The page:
The research aims to produce valid information and must use reliable instruments that guarantee accurate and make it quantifiable and possible reproducibility. Allowing the exclusion or at least control prejudice of personal insights and trends that may distort the results.
miércoles, 14 de julio de 2010
The moon takes a bite out of the sun Sunday over the seaside town of Valparaiso, Chile, during a partial solar eclipse. The photographer created the effect by shooting the top part of the picture through a piece of exposed x-ray film.
During a total solar eclipse, the moon passes completely between Earth and the sun, casting a circular shadow over the planet. On the ground, viewers in the full shadow's path—aka the path of totality—see the moon cover the sun's disk for several minutes. Only the sun's faint upper atmosphere, or corona, remains visible.
The full effect of Sunday's total solar eclipse was visible to just a few people along a narrow, 155-mile-wide (250-kilometer-wide) band of the Pacific Ocean. Starting north of New Zealand, the path of the moon's shadow swept over a few remote islands—including the Chilean territory of Easter Island (Isla de Pascua)—and ended over the southernmost tip of South America.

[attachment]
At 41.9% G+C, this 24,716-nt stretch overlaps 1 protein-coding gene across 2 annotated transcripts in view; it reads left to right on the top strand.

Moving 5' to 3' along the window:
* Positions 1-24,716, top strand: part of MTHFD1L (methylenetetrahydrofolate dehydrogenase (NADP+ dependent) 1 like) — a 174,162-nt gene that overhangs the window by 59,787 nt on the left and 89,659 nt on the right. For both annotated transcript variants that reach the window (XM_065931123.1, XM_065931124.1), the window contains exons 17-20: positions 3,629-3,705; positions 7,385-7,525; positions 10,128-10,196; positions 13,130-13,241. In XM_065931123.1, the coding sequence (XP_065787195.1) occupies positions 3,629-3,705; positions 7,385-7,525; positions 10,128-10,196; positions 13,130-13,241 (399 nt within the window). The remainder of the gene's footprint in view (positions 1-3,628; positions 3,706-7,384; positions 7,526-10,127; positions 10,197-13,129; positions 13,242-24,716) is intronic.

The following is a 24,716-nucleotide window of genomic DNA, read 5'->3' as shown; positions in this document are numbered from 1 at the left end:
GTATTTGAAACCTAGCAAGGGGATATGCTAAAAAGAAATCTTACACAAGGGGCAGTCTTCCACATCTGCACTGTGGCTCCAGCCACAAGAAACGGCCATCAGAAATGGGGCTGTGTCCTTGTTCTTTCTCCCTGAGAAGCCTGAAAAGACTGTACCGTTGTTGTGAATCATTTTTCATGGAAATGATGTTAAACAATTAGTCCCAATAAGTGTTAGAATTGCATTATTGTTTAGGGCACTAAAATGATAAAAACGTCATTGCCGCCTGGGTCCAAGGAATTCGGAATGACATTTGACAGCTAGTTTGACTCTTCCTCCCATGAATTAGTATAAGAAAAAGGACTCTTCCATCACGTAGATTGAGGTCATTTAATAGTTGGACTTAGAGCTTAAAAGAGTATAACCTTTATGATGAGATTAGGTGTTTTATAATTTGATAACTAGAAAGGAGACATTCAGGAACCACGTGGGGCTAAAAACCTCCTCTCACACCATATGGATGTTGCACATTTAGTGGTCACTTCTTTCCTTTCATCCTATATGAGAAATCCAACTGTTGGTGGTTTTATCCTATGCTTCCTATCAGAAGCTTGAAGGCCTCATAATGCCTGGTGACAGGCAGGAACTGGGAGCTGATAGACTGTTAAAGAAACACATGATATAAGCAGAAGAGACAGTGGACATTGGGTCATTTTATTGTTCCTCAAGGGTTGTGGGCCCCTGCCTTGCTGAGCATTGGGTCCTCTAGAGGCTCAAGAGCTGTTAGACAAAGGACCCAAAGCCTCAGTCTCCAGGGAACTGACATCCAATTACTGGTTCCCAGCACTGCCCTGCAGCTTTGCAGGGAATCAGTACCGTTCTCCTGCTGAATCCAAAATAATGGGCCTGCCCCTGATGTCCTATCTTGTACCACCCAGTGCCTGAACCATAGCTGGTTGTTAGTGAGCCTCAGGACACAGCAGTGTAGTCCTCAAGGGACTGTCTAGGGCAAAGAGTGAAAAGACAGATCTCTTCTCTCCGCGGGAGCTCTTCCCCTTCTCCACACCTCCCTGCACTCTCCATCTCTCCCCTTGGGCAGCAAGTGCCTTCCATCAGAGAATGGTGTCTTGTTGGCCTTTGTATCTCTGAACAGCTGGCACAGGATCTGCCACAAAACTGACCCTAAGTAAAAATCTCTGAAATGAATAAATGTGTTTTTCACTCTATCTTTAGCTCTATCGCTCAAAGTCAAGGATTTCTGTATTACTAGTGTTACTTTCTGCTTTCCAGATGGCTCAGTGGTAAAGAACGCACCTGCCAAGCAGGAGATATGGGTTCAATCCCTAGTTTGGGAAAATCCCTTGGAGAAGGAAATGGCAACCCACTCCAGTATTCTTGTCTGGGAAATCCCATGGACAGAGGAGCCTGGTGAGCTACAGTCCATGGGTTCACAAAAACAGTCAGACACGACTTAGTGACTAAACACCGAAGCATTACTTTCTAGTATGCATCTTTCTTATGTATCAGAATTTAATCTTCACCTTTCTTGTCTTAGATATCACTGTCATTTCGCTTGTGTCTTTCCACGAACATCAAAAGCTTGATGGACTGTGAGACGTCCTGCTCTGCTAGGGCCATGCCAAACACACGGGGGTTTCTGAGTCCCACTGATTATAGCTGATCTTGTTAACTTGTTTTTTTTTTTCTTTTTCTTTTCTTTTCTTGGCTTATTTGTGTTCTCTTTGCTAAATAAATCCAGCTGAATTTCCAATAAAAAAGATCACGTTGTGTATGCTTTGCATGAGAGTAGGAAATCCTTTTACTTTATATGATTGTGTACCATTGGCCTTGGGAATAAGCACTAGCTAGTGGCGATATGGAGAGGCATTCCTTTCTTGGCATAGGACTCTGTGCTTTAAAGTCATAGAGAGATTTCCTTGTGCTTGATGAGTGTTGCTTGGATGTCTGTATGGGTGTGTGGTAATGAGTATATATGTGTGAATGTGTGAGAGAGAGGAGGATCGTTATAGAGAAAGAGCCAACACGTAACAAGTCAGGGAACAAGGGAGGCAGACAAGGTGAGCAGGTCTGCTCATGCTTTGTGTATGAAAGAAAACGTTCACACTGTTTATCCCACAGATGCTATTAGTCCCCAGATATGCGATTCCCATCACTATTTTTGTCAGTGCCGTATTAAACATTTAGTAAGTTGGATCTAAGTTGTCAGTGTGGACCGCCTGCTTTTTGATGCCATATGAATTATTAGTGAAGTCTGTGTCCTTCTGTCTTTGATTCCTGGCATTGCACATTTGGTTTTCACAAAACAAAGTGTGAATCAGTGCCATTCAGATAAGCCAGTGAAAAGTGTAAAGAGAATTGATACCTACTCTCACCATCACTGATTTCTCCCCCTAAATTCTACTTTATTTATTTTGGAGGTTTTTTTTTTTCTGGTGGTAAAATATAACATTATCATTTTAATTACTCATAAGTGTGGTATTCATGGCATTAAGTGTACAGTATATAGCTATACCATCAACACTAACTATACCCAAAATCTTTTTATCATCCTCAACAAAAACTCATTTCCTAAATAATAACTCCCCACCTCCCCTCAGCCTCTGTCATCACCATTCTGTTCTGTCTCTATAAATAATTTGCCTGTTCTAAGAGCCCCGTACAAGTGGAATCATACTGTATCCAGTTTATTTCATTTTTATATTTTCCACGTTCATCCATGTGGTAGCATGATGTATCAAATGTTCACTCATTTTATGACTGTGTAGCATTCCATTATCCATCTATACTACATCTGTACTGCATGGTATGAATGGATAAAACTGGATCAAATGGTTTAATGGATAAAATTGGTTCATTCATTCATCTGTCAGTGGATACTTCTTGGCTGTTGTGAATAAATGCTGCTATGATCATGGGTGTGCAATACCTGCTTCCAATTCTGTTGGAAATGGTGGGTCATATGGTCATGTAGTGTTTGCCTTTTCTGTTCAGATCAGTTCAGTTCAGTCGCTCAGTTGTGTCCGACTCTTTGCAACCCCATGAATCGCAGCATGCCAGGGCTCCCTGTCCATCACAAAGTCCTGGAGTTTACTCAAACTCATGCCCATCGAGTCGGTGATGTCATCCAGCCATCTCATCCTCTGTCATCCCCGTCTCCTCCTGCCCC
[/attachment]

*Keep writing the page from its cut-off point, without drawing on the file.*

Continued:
Sky-watchers flocked by the thousands to Polynesian islands or booked passage on cruise ships to see the total solar eclipse. Viewers in Valparaiso, 75 miles (121 kilometers) northwest of Santiago, were among those in the Pacific Basin and in South America able to see a partial eclipse.
One of Easter Island's famous stone statues, or moai, seems to turn its back on the total solar eclipse Sunday, while a woman uses a special filter for safe eclipse viewing. Looking directly at the sun—even during an eclipse—can permanently damage human eyes. Eclipse experts recommend wearing sun-safe glasses and watching the spectacle only for short periods.
Eclipse Hovers Over Patagonia
Photograph courtesy Daniel Fischer
The eclipsed sun seems to hover over the horizon on Sunday, barely lighting the high, snowy plains of Patagonia in southern Argentina.
According to Telus World of Science's Dyer, the moments before and after totality can be just as thrilling as the solar eclipse itself.
"The twilight horizon colors, weird sharp shadows, and other fleeting phenomena [surrounding the eclipse] are so immersive and overwhelming," Dyer told last week.
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